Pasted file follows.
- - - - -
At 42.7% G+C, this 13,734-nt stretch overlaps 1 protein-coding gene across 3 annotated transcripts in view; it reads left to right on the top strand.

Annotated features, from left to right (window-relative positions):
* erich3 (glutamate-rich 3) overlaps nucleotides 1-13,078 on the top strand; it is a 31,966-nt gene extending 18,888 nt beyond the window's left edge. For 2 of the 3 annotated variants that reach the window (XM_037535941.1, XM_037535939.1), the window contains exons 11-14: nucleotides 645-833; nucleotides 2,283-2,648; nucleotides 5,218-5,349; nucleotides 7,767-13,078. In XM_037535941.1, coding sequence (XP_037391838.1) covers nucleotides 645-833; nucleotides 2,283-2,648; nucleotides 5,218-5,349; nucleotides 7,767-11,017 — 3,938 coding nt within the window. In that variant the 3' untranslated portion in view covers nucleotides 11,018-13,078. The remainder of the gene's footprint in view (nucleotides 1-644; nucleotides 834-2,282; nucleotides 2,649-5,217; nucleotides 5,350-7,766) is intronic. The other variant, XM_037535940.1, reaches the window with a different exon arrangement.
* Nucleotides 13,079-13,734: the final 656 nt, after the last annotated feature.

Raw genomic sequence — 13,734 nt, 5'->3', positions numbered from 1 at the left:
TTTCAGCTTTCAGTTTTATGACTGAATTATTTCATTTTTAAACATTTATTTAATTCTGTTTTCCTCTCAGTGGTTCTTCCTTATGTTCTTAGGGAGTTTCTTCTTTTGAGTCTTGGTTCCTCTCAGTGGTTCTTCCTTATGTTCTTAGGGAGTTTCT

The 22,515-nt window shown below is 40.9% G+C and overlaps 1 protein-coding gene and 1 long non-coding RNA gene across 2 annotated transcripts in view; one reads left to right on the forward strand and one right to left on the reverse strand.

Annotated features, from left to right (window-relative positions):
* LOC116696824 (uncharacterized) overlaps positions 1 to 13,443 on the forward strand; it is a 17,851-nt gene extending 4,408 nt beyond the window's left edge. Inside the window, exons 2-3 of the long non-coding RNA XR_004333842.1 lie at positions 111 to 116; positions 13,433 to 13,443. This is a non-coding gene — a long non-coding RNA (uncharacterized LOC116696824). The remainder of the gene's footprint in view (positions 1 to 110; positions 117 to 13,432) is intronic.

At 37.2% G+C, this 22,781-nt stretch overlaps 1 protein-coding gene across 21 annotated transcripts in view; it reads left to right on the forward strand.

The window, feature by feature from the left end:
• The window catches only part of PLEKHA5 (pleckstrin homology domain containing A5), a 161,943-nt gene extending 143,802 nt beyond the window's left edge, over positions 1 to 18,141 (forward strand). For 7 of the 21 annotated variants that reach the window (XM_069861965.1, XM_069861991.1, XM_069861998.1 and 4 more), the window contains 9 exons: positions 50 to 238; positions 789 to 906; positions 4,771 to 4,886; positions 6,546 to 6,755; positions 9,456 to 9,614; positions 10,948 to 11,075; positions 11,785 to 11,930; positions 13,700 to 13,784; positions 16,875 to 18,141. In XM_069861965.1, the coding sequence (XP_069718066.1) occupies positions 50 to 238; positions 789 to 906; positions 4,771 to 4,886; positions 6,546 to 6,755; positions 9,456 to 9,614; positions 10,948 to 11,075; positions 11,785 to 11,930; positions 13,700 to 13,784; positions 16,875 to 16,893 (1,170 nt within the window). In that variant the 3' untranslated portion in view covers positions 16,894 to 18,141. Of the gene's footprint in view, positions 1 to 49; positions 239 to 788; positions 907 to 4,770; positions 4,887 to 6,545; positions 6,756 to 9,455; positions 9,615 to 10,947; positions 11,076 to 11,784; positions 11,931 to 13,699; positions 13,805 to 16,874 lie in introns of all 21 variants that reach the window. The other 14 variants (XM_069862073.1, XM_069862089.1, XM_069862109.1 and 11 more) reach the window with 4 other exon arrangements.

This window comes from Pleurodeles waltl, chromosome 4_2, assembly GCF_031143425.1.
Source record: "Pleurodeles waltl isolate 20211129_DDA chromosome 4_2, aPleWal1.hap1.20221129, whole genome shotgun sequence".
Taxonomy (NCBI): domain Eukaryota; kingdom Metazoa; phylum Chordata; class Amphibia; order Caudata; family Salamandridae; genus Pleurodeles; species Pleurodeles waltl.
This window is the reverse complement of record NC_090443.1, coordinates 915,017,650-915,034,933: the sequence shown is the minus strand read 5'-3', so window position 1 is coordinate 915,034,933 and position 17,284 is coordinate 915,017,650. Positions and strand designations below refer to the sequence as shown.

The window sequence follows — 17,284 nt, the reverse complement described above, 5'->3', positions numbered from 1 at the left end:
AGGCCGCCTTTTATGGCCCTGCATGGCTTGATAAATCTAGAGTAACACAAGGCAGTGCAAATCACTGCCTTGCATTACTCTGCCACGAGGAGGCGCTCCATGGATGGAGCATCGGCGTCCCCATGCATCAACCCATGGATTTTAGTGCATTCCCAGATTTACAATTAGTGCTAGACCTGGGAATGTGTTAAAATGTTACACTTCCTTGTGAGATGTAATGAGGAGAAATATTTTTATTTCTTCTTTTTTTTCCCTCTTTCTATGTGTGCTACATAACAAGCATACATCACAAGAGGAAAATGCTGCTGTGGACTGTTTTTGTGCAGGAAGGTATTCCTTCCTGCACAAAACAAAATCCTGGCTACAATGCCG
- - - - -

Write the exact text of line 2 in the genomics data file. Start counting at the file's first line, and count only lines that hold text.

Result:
Annotated features, from left to right (window-relative positions):